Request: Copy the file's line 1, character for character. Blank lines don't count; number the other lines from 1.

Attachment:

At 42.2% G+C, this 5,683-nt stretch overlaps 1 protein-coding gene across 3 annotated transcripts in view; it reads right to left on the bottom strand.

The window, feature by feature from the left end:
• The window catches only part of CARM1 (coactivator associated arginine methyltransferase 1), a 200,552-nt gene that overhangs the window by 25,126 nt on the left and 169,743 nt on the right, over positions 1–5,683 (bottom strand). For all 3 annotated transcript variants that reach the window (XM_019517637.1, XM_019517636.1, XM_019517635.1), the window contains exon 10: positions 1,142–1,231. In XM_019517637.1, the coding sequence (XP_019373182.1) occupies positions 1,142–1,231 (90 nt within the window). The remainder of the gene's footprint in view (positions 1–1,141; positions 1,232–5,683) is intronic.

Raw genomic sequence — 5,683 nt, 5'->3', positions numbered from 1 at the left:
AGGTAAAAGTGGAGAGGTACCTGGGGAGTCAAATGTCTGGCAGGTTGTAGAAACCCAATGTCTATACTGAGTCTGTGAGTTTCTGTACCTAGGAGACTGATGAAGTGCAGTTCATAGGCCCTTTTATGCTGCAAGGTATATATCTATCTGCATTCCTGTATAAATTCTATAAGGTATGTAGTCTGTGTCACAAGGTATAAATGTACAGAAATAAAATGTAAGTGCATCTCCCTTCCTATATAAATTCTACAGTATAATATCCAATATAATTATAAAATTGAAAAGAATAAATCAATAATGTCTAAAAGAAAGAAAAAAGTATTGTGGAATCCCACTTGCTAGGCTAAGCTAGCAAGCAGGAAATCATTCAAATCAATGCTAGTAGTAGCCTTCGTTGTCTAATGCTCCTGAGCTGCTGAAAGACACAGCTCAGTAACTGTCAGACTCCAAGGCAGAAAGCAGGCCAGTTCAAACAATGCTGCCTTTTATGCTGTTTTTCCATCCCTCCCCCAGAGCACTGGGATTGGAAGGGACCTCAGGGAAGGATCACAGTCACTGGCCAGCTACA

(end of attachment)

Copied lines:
At 42.2% G+C, this 5,683-nt stretch overlaps 1 protein-coding gene across 3 annotated transcripts in view; it reads right to left on the bottom strand.